Byron's Babbles

Reading You Like A Book

imagesLesson #21 in The Disciplined Leader (2015) by John M. Manning is about how as leaders it is important for us to understand what kind of nonverbal communication cues we are sending. In reading this lesson I was reminded of the incredible book by Dr. Nick Morgan, Power Cues (2014). Power Cues reports new brain and behavioral science about how humans communicate, and the importance of authentic face-to-face interactions. Dr. Morgan goes into detail on the visual cues, subtle gestures, sounds and signals that elicit emotion. As Manning (2015) taught us, leaders who are not in tune with putting on the right game face on are not effective with their teams. Manning (2015) said, ‘Leaders tend to pay way more attention to their verbal communication than their nonverbal communication. Many leaders often aren’t aware of what their nonverbal habits are and how they regularly affect others (Kindle Locations 1216-1217).” Leaders who understand how to become more persuasive and how to communicate more effectively will create more influence in all dealings, and as we know, leadership is about influence.

“No one gets led anywhere they don’t want to go. Machiavelli was wrong; leadership is not manipulation, not in the long run. It’s alignment, the leader with the group and the group with the leader. But you first have to maximize and focus your leadership strengths in order to be ready when your moment comes.” ~ Dr. Nick Morgan












“What this means is that body language doesn’t lie and can make or break what and how well you communicate to others.” ~ John M. Manning

The first three Power Cues deal with non verbal communication (Morgan, 2014):

  1. The first power cue is all about self-awareness. How do you show up when you walk into a room?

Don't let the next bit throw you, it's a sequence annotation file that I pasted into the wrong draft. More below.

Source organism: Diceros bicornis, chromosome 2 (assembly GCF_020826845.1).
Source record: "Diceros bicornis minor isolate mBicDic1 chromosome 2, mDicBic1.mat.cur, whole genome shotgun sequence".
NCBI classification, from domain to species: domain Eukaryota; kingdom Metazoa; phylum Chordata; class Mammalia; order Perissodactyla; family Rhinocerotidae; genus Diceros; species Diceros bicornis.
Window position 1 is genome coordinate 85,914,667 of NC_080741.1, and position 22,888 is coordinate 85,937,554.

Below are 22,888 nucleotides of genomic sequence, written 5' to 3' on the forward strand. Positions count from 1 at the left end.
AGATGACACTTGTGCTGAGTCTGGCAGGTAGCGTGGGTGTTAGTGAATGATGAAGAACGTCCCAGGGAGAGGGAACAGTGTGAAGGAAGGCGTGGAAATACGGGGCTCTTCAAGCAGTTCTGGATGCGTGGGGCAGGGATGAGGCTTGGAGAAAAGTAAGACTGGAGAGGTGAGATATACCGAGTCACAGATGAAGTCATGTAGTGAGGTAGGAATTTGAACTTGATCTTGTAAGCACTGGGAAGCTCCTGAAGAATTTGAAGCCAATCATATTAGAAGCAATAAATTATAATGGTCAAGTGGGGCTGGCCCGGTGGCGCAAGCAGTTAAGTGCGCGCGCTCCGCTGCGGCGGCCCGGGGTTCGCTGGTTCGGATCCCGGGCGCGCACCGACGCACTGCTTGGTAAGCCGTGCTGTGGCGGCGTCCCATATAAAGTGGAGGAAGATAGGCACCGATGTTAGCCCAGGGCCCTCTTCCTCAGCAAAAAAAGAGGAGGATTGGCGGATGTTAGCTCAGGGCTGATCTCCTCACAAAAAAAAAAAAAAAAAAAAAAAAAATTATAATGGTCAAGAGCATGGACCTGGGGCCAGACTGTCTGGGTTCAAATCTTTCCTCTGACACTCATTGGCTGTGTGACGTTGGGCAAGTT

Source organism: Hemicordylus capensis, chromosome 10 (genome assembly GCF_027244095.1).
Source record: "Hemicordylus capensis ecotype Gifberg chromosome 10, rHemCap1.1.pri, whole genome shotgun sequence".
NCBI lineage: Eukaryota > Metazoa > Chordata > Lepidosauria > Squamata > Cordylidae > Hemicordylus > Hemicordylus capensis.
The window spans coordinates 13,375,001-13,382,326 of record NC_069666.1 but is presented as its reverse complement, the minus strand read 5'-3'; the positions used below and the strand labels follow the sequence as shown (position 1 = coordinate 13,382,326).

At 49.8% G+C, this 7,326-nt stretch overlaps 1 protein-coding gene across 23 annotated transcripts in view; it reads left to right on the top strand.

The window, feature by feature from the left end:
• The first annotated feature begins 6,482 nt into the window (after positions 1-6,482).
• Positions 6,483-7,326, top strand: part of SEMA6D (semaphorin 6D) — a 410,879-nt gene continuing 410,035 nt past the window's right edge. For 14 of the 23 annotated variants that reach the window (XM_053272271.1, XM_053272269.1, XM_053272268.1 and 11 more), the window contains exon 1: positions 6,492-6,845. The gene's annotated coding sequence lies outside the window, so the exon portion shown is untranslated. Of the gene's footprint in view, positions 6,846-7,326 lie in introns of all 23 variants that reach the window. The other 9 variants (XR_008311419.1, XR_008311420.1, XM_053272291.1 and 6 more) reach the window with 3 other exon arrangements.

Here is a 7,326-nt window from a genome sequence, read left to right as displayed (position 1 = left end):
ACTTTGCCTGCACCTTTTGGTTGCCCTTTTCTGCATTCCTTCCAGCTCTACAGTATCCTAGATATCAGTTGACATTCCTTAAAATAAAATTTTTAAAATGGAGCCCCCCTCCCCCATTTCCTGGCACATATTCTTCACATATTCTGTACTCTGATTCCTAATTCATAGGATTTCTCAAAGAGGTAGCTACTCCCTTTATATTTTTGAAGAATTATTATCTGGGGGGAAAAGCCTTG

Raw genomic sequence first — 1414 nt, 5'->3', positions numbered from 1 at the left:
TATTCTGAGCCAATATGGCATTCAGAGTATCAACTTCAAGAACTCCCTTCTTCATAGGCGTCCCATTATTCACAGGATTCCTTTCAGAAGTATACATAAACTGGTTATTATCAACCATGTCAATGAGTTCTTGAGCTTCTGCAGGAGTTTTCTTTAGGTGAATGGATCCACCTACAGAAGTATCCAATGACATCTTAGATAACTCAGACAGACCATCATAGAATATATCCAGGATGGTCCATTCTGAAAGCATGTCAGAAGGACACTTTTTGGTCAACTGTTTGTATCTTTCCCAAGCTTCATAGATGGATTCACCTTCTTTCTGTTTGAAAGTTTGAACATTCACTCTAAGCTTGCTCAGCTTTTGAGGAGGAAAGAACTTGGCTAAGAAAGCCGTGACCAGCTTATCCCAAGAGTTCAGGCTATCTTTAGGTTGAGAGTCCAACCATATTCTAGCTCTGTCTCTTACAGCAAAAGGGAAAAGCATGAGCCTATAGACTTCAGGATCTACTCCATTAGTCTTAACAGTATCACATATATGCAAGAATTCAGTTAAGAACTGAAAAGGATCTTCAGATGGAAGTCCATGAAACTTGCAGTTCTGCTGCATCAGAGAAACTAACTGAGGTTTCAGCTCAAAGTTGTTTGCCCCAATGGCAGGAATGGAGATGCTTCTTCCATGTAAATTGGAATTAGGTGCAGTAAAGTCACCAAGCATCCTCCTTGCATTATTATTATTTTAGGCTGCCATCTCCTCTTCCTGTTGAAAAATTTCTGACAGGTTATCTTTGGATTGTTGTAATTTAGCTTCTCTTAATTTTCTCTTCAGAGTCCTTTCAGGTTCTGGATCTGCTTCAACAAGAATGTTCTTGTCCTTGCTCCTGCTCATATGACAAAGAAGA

2. The second power cue involves taking charge of your nonverbal communications in order to project the persona you want to project— through your emotions. What emotions do you convey through your body language for important moments, conversations, meetings, and presentations?
  3. The third power cue helps you learn to read unconscious messages. What unconscious messages are you receiving from others?

So, as you can see it is important for us to think about the nonverbal cues we are sending, but it is also important for effective leaders to read the nonverbal signals of others. Morgan (2014) told us that body language always trumps the spoken content. He also taught us in Power Cues that most of the emotional colors and tones of conversation are set through gestures (Morgan, 2014). For those involved in education reading this, Morgan (2014) pointed out that researchers have studied how children learn and have determined that they learn nonverbally first.

The bottom line is we need to be very aware of what message we are sending in our gestures, eye contact, hands, arms, stance, and attentiveness. As Morgan (2014) pointed out, the nonverbal communications, such as gesture, happen in the brain ahead of the verbal (spoken) communication. These nonverbal signals send messages that speak to the whole person and influence our ability to build effective relationships with our teams, influence those individuals, and lead our organizations.

If you want to dig deeper I would recommend getting a copy and reading Power Cues (2014) by Dr. Nick Morgan. Combine that with reading Manning’s The Disciplined Leader (2015) and you are taking major leaps toward your professional growth and becoming an even more influential leader.


Manning, John (2015-06-15). The disciplined leader: Keeping the focus on what really matters. Berrett-Koehler Publishers. Kindle Edition.

Morgan, Nick (2014). Power cues: The subtle science of leading groups, persuading others, and maximizing your personal impact. Cambridge, MA: Harvard Business Review Press. Kindle Edition.


Leave a Reply

Fill in your details below or click an icon to log in: Logo

You are commenting using your account. Log Out /  Change )

Twitter picture

You are commenting using your Twitter account. Log Out /  Change )

Facebook photo

You are commenting using your Facebook account. Log Out /  Change )

Connecting to %s

%d bloggers like this: